Beer mystery solved: A yeast voyage and the birth of lager
Scientists have discovered the second half of the hybrid yeast used to make lager style beer, which could mean a better brew in the future.
Story from PRI's The World. Listen to audio for full report.
First brewed in Barvaria in southern Germany, lager is a clear, cold, fermented beer that requires a specific kind of hybrid yeast -- half European, and half something else. Scientists have just discovered what that something else is.
Researchers isolated the new species of yeast in the frozen forests of Patagonia in South America. Their discovery suggests that this yeast crossed the Atlantic hundreds of years ago and combined with one traditionally used in Europe to make ale. The discovery was part of a worldwide study on yeast and is described in the Proceedings of the National Academy of Sciences.
Chris Todd Hittinger, a genetic scientist at the University of Wisconsin and co-author of a study on lager yeast, made the discovery with his team while investigating different species of yeast around the globe.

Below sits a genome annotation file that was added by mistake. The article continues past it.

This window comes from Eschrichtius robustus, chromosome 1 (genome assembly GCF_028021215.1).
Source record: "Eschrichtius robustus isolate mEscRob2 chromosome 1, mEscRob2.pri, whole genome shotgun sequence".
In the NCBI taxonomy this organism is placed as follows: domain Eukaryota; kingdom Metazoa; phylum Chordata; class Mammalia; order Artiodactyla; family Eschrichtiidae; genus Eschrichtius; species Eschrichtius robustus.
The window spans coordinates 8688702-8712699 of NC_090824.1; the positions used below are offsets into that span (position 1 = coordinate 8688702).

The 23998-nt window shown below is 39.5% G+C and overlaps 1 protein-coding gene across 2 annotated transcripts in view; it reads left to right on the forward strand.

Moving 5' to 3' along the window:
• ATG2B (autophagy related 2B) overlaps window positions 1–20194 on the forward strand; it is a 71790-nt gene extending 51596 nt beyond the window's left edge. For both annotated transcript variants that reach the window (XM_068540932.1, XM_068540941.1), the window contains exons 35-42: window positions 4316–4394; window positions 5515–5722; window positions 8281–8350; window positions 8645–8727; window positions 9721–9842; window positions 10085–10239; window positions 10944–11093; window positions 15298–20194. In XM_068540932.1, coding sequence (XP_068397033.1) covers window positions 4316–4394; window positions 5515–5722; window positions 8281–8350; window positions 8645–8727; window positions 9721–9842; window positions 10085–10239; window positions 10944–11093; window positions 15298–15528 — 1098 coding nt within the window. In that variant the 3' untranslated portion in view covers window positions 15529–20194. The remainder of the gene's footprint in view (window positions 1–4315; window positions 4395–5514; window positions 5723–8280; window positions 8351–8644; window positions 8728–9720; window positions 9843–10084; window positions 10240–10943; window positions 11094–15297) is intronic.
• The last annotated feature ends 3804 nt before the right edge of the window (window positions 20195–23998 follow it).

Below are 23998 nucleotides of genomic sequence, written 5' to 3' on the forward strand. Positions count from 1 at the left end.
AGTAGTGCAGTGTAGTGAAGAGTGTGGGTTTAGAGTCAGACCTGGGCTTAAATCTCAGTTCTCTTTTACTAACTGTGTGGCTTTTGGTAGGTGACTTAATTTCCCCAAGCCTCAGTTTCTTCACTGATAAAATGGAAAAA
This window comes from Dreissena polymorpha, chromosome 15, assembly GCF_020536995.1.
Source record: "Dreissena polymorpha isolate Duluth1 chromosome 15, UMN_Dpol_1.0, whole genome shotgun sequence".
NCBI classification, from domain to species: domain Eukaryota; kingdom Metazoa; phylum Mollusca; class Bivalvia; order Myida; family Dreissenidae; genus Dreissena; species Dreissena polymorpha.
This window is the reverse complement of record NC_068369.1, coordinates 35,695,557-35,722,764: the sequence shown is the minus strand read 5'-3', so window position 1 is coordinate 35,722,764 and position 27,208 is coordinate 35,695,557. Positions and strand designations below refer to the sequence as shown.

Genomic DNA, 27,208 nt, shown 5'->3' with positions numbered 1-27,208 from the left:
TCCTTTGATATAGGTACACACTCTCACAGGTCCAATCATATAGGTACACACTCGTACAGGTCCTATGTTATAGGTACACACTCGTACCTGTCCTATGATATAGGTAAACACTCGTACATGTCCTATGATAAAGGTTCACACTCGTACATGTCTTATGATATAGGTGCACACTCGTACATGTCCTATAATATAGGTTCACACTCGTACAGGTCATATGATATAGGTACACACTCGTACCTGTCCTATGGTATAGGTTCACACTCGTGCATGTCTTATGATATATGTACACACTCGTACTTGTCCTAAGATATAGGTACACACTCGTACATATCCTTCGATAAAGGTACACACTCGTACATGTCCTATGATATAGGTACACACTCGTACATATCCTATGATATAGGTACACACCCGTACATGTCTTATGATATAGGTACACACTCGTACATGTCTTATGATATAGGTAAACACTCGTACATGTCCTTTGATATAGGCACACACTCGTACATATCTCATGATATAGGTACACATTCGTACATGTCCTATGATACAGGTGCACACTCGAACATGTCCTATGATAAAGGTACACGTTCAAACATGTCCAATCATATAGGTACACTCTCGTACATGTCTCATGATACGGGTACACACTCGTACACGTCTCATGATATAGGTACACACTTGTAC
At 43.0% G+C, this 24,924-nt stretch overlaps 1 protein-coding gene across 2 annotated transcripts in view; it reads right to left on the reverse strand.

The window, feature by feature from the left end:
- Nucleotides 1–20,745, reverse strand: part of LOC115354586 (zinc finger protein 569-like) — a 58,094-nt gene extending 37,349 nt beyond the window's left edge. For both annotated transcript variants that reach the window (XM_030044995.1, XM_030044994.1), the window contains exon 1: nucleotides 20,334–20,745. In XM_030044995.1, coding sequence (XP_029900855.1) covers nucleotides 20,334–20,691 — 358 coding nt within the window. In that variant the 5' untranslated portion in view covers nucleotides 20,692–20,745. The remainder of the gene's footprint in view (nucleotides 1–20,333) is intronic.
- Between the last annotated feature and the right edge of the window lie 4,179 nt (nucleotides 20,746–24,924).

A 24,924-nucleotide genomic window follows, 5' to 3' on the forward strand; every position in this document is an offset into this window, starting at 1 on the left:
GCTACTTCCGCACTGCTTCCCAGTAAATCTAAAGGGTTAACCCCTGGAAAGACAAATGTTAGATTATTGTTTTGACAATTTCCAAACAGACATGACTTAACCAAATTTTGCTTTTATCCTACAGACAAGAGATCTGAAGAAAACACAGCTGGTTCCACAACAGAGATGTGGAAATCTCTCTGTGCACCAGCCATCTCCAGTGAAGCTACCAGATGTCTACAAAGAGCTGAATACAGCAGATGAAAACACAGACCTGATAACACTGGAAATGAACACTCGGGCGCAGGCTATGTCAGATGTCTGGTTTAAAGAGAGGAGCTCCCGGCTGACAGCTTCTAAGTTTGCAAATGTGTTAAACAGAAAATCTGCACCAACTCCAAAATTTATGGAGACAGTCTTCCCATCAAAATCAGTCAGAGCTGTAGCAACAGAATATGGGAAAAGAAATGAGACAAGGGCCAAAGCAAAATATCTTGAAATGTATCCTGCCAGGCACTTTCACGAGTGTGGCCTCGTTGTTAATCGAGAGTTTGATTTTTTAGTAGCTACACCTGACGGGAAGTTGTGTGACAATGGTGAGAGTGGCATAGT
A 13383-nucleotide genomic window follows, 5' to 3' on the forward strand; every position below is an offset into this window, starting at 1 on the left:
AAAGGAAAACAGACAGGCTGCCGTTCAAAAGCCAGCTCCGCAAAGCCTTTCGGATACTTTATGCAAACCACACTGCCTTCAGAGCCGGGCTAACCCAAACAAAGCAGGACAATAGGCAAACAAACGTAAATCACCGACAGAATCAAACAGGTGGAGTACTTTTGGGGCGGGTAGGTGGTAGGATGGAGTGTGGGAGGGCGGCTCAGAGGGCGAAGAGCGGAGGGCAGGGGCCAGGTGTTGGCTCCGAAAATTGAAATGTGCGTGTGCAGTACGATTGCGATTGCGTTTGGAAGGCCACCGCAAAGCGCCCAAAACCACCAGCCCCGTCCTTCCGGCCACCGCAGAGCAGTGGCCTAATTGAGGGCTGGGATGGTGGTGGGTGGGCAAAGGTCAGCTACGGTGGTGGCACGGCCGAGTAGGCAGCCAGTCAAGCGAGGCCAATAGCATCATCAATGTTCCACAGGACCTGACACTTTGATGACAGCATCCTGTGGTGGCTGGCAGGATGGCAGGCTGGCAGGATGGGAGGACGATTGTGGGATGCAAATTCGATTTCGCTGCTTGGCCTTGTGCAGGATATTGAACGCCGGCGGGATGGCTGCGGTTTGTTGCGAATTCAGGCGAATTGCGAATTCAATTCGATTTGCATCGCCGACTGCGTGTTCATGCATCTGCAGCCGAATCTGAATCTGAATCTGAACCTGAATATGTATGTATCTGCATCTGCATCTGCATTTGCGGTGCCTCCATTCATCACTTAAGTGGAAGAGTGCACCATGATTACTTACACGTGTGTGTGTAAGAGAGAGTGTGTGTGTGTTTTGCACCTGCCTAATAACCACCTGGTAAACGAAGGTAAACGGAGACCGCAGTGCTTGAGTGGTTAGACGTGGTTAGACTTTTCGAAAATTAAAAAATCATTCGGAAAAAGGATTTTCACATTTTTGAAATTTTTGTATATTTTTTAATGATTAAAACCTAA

Orange-colored galls, such as these pictured to the right, from the beech tree forests of Patagonia have been found to harbor the species of yeast that makes lager beer possible. (Photo: Diego Libkind.)
On The World, Hittinger explained the way the mystery yeast hybrid would have traveled across the Atlantic:
"With trans-Atlantic trade going back and forth, there would have fruit and juices and ferment beverages going back and forth and fruit flies tagging along on the ships too. Either on the fruit or on the fruit flies, or on the wood itself, seemed probable carriers from the forest of Patagonia, eventually into port cities of Europe, and eventually on to Bavaria to form a hybrid that would have had a colder temperature preference than the traditional ale strains."
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